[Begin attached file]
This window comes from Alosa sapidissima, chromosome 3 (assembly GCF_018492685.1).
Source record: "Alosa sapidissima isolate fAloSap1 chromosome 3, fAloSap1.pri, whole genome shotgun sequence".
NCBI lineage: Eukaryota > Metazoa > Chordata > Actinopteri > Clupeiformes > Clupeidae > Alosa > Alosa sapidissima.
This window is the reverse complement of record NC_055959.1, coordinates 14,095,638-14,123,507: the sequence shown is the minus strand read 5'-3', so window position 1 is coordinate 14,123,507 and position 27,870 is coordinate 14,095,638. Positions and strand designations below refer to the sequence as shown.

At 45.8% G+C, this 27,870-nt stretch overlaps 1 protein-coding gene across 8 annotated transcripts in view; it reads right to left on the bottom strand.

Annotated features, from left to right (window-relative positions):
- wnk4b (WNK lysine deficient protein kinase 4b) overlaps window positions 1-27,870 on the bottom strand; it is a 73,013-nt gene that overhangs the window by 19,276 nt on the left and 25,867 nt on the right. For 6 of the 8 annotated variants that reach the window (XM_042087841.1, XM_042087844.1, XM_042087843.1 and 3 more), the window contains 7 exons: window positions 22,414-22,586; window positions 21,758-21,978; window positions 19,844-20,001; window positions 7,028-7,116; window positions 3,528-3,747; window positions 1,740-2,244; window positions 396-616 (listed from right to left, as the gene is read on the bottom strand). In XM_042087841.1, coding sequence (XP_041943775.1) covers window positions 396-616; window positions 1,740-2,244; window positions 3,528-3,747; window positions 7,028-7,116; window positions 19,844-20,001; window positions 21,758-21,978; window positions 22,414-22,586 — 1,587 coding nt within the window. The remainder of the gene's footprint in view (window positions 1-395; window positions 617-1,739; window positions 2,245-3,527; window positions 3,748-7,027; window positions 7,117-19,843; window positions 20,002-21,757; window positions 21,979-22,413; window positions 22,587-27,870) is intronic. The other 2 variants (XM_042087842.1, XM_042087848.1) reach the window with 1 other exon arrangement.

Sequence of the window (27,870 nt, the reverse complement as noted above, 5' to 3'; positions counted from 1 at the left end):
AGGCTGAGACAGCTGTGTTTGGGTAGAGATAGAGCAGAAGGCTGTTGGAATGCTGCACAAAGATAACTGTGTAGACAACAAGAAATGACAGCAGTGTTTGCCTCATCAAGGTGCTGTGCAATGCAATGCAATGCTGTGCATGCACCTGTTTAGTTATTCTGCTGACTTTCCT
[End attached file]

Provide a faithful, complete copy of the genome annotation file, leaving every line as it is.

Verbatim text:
This window comes from Alosa sapidissima, chromosome 3 (assembly GCF_018492685.1).
Source record: "Alosa sapidissima isolate fAloSap1 chromosome 3, fAloSap1.pri, whole genome shotgun sequence".
NCBI lineage: Eukaryota > Metazoa > Chordata > Actinopteri > Clupeiformes > Clupeidae > Alosa > Alosa sapidissima.
This window is the reverse complement of record NC_055959.1, coordinates 14,095,638-14,123,507: the sequence shown is the minus strand read 5'-3', so window position 1 is coordinate 14,123,507 and position 27,870 is coordinate 14,095,638. Positions and strand designations below refer to the sequence as shown.

At 45.8% G+C, this 27,870-nt stretch overlaps 1 protein-coding gene across 8 annotated transcripts in view; it reads right to left on the bottom strand.

Annotated features, from left to right (window-relative positions):
- wnk4b (WNK lysine deficient protein kinase 4b) overlaps window positions 1-27,870 on the bottom strand; it is a 73,013-nt gene that overhangs the window by 19,276 nt on the left and 25,867 nt on the right. For 6 of the 8 annotated variants that reach the window (XM_042087841.1, XM_042087844.1, XM_042087843.1 and 3 more), the window contains 7 exons: window positions 22,414-22,586; window positions 21,758-21,978; window positions 19,844-20,001; window positions 7,028-7,116; window positions 3,528-3,747; window positions 1,740-2,244; window positions 396-616 (listed from right to left, as the gene is read on the bottom strand). In XM_042087841.1, coding sequence (XP_041943775.1) covers window positions 396-616; window positions 1,740-2,244; window positions 3,528-3,747; window positions 7,028-7,116; window positions 19,844-20,001; window positions 21,758-21,978; window positions 22,414-22,586 — 1,587 coding nt within the window. The remainder of the gene's footprint in view (window positions 1-395; window positions 617-1,739; window positions 2,245-3,527; window positions 3,748-7,027; window positions 7,117-19,843; window positions 20,002-21,757; window positions 21,979-22,413; window positions 22,587-27,870) is intronic. The other 2 variants (XM_042087842.1, XM_042087848.1) reach the window with 1 other exon arrangement.

Sequence of the window (27,870 nt, the reverse complement as noted above, 5' to 3'; positions counted from 1 at the left end):
AGGCTGAGACAGCTGTGTTTGGGTAGAGATAGAGCAGAAGGCTGTTGGAATGCTGCACAAAGATAACTGTGTAGACAACAAGAAATGACAGCAGTGTTTGCCTCATCAAGGTGCTGTGCAATGCAATGCAATGCTGTGCATGCACCTGTTTAGTTATTCTGCTGACTTTCCT